in PDS by March 1, 2010.
The 2009 Census captured athlete participation data (including Unified Sports, MATP and ALPs), as well as
information about coaches, competitions, cash, in-kind donations, operating budgets and reserves of Special Olympics
In the course of data collection, analysis and presentation, Special Olympics relied on the following set of defi nitions:
A Special Olympics athlete is a person with an intellectual disability who trains in a Special Olympics sport and who
competes at least once in that sport at a Special Olympics Games or competition at any level (local, state, national,
regional, or world) during the calendar year (1 January - 31 December);
A Special Olympics athlete is a person with an intellectual disability who participates in Motor Activities Training
A Special Olympics participant is a person with an intellectual disability who trains in a Special Olympics sport
but has not competed at least once in a Special Olympics Games or competition at any level (local, state, national,
regional, or world) during the calendar year (1 January - 31 December).
Special Olympics “Unifi ed Sports®” is a program that combines Special Olympics athletes and athletes without
intellectual disabilities on sports teams for training and competition.
Unified Sports Athlete
A Special Olympics Unifi ed Sports Athlete is a person with an intellectual disability who trains in a Special Olympics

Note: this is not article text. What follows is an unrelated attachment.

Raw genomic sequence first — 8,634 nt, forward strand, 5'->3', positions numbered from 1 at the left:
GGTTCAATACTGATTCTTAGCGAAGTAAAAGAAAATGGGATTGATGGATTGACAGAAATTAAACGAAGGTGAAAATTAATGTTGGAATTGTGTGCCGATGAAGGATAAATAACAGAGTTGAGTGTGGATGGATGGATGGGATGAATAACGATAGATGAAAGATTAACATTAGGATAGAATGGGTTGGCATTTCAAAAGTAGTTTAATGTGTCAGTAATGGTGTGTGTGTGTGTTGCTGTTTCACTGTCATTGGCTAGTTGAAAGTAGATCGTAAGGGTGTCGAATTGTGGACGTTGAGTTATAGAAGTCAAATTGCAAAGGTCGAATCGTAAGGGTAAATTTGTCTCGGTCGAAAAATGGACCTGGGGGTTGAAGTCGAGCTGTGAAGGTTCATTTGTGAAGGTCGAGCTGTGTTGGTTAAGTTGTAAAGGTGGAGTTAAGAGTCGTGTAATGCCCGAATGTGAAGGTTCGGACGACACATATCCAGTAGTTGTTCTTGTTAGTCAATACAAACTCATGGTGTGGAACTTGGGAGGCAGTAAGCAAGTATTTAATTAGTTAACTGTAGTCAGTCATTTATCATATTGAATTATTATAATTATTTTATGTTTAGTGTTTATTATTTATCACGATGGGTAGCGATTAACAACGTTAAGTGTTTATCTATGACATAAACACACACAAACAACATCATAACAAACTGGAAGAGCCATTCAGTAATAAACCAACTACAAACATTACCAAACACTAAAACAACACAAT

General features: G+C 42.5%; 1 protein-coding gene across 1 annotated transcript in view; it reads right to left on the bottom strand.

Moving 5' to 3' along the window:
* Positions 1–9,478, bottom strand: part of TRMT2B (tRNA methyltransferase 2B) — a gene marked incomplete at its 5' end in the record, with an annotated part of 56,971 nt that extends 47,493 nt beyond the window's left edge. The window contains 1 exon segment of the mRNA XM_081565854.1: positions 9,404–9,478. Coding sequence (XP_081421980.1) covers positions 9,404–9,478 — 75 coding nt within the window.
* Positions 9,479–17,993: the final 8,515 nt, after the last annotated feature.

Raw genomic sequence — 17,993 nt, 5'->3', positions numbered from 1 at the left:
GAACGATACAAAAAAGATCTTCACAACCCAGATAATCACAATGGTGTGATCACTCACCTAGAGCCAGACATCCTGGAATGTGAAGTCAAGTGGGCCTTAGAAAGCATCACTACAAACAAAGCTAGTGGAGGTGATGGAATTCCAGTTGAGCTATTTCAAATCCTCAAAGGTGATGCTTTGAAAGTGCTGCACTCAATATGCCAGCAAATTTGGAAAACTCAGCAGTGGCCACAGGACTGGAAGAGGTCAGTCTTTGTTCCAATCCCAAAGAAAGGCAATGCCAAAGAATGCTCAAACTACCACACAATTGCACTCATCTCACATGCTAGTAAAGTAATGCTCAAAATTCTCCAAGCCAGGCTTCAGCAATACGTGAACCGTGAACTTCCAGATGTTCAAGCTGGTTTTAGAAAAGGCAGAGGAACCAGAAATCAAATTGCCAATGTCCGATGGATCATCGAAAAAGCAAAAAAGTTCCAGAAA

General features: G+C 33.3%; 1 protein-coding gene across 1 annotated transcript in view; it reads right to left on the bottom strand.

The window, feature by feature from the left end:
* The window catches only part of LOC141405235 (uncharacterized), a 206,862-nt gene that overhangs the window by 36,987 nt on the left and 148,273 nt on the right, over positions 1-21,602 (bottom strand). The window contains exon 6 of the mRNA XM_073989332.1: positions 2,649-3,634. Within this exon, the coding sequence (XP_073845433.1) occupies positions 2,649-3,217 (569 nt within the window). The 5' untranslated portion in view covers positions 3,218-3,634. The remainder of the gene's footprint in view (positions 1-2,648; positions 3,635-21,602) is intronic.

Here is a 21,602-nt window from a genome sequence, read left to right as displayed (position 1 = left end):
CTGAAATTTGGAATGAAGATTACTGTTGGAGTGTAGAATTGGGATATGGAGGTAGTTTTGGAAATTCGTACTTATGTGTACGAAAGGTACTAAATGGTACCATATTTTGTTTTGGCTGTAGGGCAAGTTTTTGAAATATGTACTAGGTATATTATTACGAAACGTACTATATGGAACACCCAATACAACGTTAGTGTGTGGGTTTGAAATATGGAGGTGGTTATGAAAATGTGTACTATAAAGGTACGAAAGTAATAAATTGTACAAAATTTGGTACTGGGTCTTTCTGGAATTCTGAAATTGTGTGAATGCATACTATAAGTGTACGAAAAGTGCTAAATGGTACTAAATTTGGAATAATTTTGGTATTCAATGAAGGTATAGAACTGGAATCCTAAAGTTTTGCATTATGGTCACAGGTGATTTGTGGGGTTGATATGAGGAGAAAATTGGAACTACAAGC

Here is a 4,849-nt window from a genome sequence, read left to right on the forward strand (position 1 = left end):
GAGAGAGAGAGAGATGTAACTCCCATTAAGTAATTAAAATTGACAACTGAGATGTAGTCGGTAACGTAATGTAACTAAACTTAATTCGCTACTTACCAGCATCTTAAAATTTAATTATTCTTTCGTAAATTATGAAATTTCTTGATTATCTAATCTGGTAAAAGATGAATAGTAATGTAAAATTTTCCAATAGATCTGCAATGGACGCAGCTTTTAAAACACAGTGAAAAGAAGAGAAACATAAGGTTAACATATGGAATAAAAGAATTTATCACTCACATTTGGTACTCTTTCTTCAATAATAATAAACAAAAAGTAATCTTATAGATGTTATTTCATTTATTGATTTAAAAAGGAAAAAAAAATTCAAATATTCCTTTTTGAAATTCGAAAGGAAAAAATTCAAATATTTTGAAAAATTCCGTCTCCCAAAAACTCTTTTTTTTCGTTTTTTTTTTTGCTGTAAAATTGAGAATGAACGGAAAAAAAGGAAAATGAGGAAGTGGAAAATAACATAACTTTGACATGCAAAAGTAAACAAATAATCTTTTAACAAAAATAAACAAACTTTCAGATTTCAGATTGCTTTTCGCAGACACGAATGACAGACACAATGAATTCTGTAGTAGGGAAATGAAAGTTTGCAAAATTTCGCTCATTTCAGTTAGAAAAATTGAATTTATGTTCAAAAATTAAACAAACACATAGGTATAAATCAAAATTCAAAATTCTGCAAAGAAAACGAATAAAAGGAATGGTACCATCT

“Unifi ed” sport and who competes at least once in that sport at a Special Olympics Games or competition at any level
(local, state, national, regional, or world) during the calendar year (1 January - 31 December).
Unified Sports Partner
A Special Olympics Unifi ed Sports Partner is a person without an intellectual disability who trains in a Special
Olympics “Unifi ed” sport and who competes at least once in that sport at a Special Olympics Games or competition at
any level (local, state, national, regional, or world) during the calendar year (1 January - 31 December).
Athlete Leadership Programs (ALPs) Athlete
An Athlete Leadership Programs (ALPs) Athlete is defined as a person with an intellectual disability who participates
in at least one Athlete Leadership Program and fulfills the definition of a Special Olympics Athlete as defined in these
Athlete Leadership Programs (ALPs) Participant
An Athlete Leadership Program Participant (ALPs) is defined as a person with an intellectual disability who
participates in at least one Athlete Leadership Program and fulfills the definition of a Special Olympics Participant set
forth in these instructions